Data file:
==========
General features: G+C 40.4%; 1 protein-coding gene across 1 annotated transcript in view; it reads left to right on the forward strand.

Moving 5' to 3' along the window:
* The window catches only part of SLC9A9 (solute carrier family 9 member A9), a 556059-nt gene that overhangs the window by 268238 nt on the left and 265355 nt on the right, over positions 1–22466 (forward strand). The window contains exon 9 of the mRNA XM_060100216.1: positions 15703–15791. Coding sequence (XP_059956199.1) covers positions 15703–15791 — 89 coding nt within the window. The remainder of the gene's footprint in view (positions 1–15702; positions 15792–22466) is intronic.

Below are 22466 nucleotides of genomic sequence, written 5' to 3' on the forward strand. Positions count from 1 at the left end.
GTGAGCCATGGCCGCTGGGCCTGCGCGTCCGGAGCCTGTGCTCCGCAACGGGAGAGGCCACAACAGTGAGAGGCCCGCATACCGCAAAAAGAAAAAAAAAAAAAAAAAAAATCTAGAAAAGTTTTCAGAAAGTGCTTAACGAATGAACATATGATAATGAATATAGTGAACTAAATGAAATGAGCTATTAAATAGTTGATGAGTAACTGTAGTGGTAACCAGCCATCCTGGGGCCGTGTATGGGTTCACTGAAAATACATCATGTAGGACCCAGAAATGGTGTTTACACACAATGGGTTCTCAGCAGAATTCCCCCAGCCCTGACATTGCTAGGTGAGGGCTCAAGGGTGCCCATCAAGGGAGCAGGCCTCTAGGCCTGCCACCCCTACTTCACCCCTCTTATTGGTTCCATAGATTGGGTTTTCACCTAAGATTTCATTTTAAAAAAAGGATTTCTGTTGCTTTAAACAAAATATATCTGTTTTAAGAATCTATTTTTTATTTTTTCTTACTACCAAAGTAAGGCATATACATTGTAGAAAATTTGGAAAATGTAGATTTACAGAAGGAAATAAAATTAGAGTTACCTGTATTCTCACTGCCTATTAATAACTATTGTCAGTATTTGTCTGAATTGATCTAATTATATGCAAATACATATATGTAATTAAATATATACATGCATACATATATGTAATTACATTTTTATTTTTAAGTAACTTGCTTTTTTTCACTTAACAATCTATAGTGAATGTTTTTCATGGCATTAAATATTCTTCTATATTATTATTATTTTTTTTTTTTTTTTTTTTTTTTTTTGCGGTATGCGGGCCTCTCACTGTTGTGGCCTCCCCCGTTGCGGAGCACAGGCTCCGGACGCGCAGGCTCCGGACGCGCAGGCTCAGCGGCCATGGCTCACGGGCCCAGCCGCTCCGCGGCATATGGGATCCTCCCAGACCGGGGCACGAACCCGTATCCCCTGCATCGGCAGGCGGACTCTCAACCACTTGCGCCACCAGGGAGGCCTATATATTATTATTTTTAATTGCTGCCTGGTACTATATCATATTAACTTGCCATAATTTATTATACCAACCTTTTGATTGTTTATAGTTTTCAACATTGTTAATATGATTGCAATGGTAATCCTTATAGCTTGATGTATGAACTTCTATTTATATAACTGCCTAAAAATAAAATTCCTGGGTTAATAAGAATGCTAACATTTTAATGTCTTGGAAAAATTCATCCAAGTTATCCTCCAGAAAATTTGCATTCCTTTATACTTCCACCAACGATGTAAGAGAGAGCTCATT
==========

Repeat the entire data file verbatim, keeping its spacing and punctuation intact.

General features: G+C 40.4%; 1 protein-coding gene across 1 annotated transcript in view; it reads left to right on the forward strand.

Moving 5' to 3' along the window:
* The window catches only part of SLC9A9 (solute carrier family 9 member A9), a 556059-nt gene that overhangs the window by 268238 nt on the left and 265355 nt on the right, over positions 1–22466 (forward strand). The window contains exon 9 of the mRNA XM_060100216.1: positions 15703–15791. Coding sequence (XP_059956199.1) covers positions 15703–15791 — 89 coding nt within the window. The remainder of the gene's footprint in view (positions 1–15702; positions 15792–22466) is intronic.

Below are 22466 nucleotides of genomic sequence, written 5' to 3' on the forward strand. Positions count from 1 at the left end.
GTGAGCCATGGCCGCTGGGCCTGCGCGTCCGGAGCCTGTGCTCCGCAACGGGAGAGGCCACAACAGTGAGAGGCCCGCATACCGCAAAAAGAAAAAAAAAAAAAAAAAAAATCTAGAAAAGTTTTCAGAAAGTGCTTAACGAATGAACATATGATAATGAATATAGTGAACTAAATGAAATGAGCTATTAAATAGTTGATGAGTAACTGTAGTGGTAACCAGCCATCCTGGGGCCGTGTATGGGTTCACTGAAAATACATCATGTAGGACCCAGAAATGGTGTTTACACACAATGGGTTCTCAGCAGAATTCCCCCAGCCCTGACATTGCTAGGTGAGGGCTCAAGGGTGCCCATCAAGGGAGCAGGCCTCTAGGCCTGCCACCCCTACTTCACCCCTCTTATTGGTTCCATAGATTGGGTTTTCACCTAAGATTTCATTTTAAAAAAAGGATTTCTGTTGCTTTAAACAAAATATATCTGTTTTAAGAATCTATTTTTTATTTTTTCTTACTACCAAAGTAAGGCATATACATTGTAGAAAATTTGGAAAATGTAGATTTACAGAAGGAAATAAAATTAGAGTTACCTGTATTCTCACTGCCTATTAATAACTATTGTCAGTATTTGTCTGAATTGATCTAATTATATGCAAATACATATATGTAATTAAATATATACATGCATACATATATGTAATTACATTTTTATTTTTAAGTAACTTGCTTTTTTTCACTTAACAATCTATAGTGAATGTTTTTCATGGCATTAAATATTCTTCTATATTATTATTATTTTTTTTTTTTTTTTTTTTTTTTTTTGCGGTATGCGGGCCTCTCACTGTTGTGGCCTCCCCCGTTGCGGAGCACAGGCTCCGGACGCGCAGGCTCCGGACGCGCAGGCTCAGCGGCCATGGCTCACGGGCCCAGCCGCTCCGCGGCATATGGGATCCTCCCAGACCGGGGCACGAACCCGTATCCCCTGCATCGGCAGGCGGACTCTCAACCACTTGCGCCACCAGGGAGGCCTATATATTATTATTTTTAATTGCTGCCTGGTACTATATCATATTAACTTGCCATAATTTATTATACCAACCTTTTGATTGTTTATAGTTTTCAACATTGTTAATATGATTGCAATGGTAATCCTTATAGCTTGATGTATGAACTTCTATTTATATAACTGCCTAAAAATAAAATTCCTGGGTTAATAAGAATGCTAACATTTTAATGTCTTGGAAAAATTCATCCAAGTTATCCTCCAGAAAATTTGCATTCCTTTATACTTCCACCAACGATGTAAGAGAGAGCTCATT